even though he was aware of the consequences of the bomb blasts and
possibility of damage to life and property.
"The said bombs
were to be used at some place for terrorist and anti-national activities
and they were well aware that these bombs could kill many persons and
they themselves could lose their life while handling the said bombs.
They (father and son) had purposefully kept (a) huge quantity of
firecrackers at their house with intentions to make people believe that
it was an accident involving firecrackers and not bomb blasts if any
such untoward incident took place. It has been informed, in writing, by
the honourable collector, Nanded, that there was no legal permission for
such accumulation of firecrackers."
"From the ‘Ramdas
Raznishi’ and pocket diary confiscated during the house search of
Wagh, and the map found in the pocket diary, it is revealed that while
he was staying at Aurangabad for (a) BPEd diploma along with his friend
in the year 2004 Panse visited the place in May 2004 and at that time
witness Shrikar Shivsamb Sonawale and three others went round Aurangabad
city and Panse inspected the masjid carefully."
"From the false
beard and moustache confiscated during the house search of Himanshu
Venkatesh Panse and the conversation on mobile No. 9822297494 of witness
Atul Vinod Kamtikar, it was revealed that Wagh was to visit Aurangabad
on April 5, 2006… and hence (a) motorcycle was kept ready on April 4,
2004 at Dhoot Motors, of Sachin Suresh Kadam, for carrying out some work
"All these facts
reveal that these accused had preplanned a bomb explosion at some mosque
for the purpose of creating unrest among Hindus and Muslims."
Based on its
findings, the ATS included Sanatkumar Ragvithal Bhate, a Pune resident,
in the list of witnesses. In his statements given to the ATS on April 20
and May 18, 2006 Bhate revealed that he had been with the RSS since 1996
and was formerly a member of the Indian navy. Bhate confessed that in
March or April 2000 he received a telephone call from the office of the
Bajrang Dal situated behind the Saraswati Mandir School, Pune. Dal
leader Milind Parade requested Bhate to train his activists, due to
arrive in Pune for a camp, in the use of "short sticks" (gelatine
sticks). He admitted to attending the camp to carry out the requested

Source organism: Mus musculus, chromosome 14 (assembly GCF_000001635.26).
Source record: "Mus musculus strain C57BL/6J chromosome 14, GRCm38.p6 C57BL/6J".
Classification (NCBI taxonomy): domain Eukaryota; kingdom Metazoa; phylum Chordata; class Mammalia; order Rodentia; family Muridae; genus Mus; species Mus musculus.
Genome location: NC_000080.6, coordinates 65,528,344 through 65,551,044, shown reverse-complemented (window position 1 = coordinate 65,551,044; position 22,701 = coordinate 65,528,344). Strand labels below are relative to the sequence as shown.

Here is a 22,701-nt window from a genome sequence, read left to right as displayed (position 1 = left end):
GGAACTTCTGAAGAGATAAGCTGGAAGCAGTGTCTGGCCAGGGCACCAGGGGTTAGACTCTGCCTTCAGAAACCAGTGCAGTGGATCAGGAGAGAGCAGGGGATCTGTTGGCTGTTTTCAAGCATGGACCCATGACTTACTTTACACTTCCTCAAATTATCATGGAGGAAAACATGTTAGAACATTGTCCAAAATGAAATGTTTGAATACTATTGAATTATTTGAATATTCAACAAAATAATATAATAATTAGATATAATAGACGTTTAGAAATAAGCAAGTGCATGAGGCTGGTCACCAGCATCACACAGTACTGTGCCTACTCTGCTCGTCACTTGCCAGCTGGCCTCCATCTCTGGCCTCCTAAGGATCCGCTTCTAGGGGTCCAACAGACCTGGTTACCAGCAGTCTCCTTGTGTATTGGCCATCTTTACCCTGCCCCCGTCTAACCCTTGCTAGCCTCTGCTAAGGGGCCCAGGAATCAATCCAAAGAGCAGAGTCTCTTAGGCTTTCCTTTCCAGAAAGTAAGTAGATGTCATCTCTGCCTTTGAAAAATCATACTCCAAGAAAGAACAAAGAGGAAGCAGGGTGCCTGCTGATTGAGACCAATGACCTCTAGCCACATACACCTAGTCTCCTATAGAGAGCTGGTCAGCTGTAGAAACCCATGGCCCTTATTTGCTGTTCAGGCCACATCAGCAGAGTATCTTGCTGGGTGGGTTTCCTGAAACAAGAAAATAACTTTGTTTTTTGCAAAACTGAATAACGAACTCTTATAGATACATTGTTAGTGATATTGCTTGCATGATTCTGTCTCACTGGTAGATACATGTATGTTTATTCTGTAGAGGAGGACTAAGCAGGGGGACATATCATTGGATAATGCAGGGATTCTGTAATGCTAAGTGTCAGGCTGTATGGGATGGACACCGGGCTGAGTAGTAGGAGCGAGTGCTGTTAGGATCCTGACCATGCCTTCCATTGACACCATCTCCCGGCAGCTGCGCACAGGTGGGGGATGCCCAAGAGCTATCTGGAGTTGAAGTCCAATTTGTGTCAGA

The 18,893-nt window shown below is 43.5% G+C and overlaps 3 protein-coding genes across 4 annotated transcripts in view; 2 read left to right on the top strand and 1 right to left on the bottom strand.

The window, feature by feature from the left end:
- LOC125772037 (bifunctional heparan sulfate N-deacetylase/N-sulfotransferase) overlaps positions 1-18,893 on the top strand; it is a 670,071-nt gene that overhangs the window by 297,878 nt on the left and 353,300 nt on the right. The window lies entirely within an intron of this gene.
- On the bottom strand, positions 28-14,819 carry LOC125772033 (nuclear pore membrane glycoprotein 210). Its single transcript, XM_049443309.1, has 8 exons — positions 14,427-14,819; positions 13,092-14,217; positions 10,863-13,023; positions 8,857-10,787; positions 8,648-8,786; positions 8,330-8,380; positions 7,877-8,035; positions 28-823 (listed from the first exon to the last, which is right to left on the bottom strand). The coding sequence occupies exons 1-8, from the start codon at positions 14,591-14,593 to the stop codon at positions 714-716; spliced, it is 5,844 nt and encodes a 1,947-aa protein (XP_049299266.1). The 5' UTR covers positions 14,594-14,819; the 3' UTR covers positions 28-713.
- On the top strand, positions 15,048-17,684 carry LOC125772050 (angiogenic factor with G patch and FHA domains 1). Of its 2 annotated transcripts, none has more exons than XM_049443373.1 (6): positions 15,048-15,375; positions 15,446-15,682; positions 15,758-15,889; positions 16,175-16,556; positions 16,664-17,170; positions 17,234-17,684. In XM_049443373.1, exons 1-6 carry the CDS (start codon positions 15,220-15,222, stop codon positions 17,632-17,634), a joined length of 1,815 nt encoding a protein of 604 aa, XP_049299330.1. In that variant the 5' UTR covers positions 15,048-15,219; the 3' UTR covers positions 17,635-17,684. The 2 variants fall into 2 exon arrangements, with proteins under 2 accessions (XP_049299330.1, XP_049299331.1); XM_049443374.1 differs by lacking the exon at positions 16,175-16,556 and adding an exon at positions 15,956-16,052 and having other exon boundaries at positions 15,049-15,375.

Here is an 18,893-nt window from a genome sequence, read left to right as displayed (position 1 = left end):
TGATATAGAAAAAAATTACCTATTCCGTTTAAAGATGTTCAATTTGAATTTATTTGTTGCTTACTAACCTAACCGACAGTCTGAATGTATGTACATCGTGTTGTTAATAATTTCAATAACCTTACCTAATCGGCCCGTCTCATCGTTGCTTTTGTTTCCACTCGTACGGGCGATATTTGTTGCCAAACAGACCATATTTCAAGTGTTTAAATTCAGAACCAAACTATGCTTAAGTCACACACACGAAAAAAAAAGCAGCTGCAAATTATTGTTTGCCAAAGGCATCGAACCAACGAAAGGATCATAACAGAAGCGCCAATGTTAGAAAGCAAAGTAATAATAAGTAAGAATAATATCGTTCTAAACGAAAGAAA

training. Around 40-50 state-level activists attended the camp at which
one of the accused, Himanshu Panse, was the group leader. Bhate said he
met Panse at the camp. Parade then requested Bhate to also participate
in an upcoming national-level camp of activists at the Bhonsala Military
School, Nagpur. Parade and three of his disciples from Pune carried 300
sticks with them for this camp, said Bhate. Why was Bhate not named
among the accused by the investigating agencies, not even by the ATS?
that on arriving at the Bhonsala Military School he learnt that the camp
had been organised by the RSS to give karate, ground obstacles and
revolver firing training to participants. Two retired ex-servicemen who
were present at the camp trained participants in revolver handling. Also
attending was a senior retired officer from the Intelligence Bureau (IB).
In all there were 115 participants from all over India at the camp.
Nagacharya Puranik, a BSNL employee at the Nanded telephone exchange,
also played a key role in the nefarious activities. A member of the
Bharatiya Mazdoor Sangh trade union affiliated to the RSS, Puranik
revealed in his recorded statements to the police and the ATS between
April and June 2006 that he had been attending RSS camps since 2000.
Puranik, a well-educated man, was fully aware of the terrorist designs
of Himanshu Panse, Naresh Rajkondwar, Rahul Pande and others. He
nonetheless provided logistical support for their criminal activities
for a number of years. He financed and helped the accused persons both
before and after the Nanded incident. Fearing an arrest, Puranik filed